On the Saturday we arrived in Providence we were lucky enough to catch a horse race on Southwest Beach.
In a rum-fuelled discussion on zoology we were told that the first horses of Providence might be the descendants of large sea horses. As part of their evolution they changed their diet of seaweed to that of grass of terra firma. The English brought thoroughbred mares, which have now been mixed with the blood of the spirited Colombian trotter.
There were two flat races, each race consisting of two colts or fillies. Each runner was owned by a local syndicate. Honour and glory were at stake, and we heard whispers that due to alleged cheating or unfairness last month someone was stabbed.
Most of the island turned out to watch them gallop along hard sand on the waters edge. We could hear bets being placed amongst friends and rivals on which runner would win. Some of the bets were over £200. The largest bet we were told about on a recent race was £750. On an island with a poor economy this represented some very serious alliances!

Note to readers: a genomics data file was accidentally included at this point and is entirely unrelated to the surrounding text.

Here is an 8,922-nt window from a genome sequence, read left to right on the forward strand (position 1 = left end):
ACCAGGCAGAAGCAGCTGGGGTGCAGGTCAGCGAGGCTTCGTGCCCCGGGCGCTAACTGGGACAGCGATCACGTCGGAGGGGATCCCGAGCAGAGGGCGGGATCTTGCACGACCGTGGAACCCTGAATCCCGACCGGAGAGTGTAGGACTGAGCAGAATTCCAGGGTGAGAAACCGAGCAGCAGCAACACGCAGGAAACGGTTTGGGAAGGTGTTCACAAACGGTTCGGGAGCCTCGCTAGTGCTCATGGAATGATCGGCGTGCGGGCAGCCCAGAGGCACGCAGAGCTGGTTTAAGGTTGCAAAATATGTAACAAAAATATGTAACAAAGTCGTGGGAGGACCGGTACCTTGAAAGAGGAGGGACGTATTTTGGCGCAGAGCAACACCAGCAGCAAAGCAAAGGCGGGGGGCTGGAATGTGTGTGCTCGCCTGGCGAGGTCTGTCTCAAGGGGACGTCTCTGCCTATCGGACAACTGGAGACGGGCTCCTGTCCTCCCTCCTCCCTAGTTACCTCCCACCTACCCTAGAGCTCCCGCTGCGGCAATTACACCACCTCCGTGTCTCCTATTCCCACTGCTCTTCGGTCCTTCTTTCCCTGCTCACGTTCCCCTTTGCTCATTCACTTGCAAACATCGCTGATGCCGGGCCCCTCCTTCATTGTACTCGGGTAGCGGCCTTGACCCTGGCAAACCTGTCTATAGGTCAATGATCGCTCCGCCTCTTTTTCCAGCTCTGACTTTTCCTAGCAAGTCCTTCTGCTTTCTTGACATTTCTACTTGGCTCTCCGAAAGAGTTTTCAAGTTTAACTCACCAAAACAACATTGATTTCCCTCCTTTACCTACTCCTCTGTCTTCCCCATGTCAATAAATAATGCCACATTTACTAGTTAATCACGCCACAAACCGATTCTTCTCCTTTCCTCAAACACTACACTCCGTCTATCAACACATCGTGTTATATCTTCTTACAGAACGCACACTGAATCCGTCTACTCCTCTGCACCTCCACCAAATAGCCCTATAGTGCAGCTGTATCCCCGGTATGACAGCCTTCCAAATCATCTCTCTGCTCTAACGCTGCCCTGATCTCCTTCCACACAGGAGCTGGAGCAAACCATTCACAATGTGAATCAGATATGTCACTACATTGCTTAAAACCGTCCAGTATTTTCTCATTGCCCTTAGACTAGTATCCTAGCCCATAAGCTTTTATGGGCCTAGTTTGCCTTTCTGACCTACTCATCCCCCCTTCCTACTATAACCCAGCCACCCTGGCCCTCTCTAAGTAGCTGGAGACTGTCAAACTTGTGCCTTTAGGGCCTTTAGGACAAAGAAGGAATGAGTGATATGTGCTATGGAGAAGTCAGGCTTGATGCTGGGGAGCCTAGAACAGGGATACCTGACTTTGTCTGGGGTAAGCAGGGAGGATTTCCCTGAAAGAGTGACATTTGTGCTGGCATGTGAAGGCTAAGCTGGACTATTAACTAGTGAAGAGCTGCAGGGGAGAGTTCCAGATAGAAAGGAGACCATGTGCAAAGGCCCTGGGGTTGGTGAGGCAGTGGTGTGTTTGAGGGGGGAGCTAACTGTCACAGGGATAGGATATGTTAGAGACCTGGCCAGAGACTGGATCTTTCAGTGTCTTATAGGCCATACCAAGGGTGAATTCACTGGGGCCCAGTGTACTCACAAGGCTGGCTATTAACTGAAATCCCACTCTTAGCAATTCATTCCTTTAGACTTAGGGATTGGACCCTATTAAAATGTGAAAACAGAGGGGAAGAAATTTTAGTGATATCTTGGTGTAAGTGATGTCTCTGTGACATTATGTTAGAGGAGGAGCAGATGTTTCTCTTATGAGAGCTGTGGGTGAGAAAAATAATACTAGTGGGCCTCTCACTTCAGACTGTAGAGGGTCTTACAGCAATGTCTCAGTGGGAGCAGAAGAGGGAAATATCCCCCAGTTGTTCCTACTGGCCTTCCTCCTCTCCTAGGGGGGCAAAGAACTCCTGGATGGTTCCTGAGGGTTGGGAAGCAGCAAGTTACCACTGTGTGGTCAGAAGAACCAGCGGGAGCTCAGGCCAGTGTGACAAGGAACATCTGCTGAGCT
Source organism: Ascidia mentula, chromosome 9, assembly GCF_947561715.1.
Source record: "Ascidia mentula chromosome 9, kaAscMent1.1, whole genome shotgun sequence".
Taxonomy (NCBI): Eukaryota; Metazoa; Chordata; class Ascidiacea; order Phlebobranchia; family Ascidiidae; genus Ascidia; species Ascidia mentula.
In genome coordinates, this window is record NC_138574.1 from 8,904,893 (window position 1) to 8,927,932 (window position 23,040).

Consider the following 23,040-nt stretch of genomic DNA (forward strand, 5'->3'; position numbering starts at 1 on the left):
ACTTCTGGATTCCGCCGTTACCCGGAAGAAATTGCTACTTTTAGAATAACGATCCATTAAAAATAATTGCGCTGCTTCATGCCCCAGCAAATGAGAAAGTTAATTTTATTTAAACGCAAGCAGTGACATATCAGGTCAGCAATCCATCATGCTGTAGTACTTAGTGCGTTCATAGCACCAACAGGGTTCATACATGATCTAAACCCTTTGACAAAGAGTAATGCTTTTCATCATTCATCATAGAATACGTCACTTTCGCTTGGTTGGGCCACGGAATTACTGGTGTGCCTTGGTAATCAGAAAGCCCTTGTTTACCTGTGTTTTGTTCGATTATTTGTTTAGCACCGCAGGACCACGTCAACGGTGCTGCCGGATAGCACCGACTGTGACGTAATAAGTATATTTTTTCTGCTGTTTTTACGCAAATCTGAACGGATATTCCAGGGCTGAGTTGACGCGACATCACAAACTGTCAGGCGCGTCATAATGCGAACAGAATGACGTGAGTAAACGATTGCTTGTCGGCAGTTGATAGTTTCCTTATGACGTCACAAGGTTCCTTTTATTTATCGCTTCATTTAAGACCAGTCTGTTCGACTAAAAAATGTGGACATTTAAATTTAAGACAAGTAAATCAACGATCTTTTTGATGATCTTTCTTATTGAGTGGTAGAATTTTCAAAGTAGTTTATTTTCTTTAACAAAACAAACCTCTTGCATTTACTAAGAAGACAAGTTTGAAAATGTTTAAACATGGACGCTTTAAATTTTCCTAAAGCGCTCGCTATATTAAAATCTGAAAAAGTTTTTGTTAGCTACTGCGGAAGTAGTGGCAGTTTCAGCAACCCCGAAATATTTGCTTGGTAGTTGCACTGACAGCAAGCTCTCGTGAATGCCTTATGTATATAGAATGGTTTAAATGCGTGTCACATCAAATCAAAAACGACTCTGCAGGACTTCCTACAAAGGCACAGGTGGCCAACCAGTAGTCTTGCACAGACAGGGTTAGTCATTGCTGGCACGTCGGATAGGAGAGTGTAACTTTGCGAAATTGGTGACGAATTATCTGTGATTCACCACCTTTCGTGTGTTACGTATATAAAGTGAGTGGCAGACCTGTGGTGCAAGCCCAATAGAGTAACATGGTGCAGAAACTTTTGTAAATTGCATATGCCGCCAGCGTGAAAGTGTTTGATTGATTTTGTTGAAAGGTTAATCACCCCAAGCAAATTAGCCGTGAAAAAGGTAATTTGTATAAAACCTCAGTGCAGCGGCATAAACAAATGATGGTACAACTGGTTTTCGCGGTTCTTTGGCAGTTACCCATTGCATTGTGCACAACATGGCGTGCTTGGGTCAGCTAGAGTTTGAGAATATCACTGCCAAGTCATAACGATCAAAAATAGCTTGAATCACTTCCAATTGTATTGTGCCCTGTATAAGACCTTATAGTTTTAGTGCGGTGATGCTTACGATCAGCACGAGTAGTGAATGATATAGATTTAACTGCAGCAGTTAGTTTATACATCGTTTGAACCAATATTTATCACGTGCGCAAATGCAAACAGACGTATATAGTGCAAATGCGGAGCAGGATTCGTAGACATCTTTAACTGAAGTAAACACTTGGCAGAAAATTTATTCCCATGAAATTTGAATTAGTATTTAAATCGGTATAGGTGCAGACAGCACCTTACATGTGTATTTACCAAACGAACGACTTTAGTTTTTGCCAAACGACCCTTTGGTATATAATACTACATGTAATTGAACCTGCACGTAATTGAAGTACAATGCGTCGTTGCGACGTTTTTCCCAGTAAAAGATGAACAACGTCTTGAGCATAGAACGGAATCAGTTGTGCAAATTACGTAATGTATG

The horses trotted up to the starting line past the punters talking quickly and loudly on the beach. On the first race the riders where quite distinct.
The noise of the crowd built to a crescendo, children were called in to close quarters so as not to get trampled under the hooves of this local Derby. Suddenly we saw the horses galloping towards us through the surf. Spray and sand was flung up from each striding hoof. The rivals vied for pole position. With their tails raised they shot past us towards the finish line with the bay increasing his lead.
It was over too quickly and exciting to watch. Apparently they only race once a month, so we happened to be in the right place just at the right time.
Feisty fillies warming up
Smart uniform including Liverpool football socks circa. 1985
A crowded finishing post (palm tree)
Ladies Day at the beach
And they're off.....
Cruising to victory
Second race (the 13:45 at Royal Providence)
A closer encounter
The grey ahead by a length
But the chestnut powers through to take it at the finish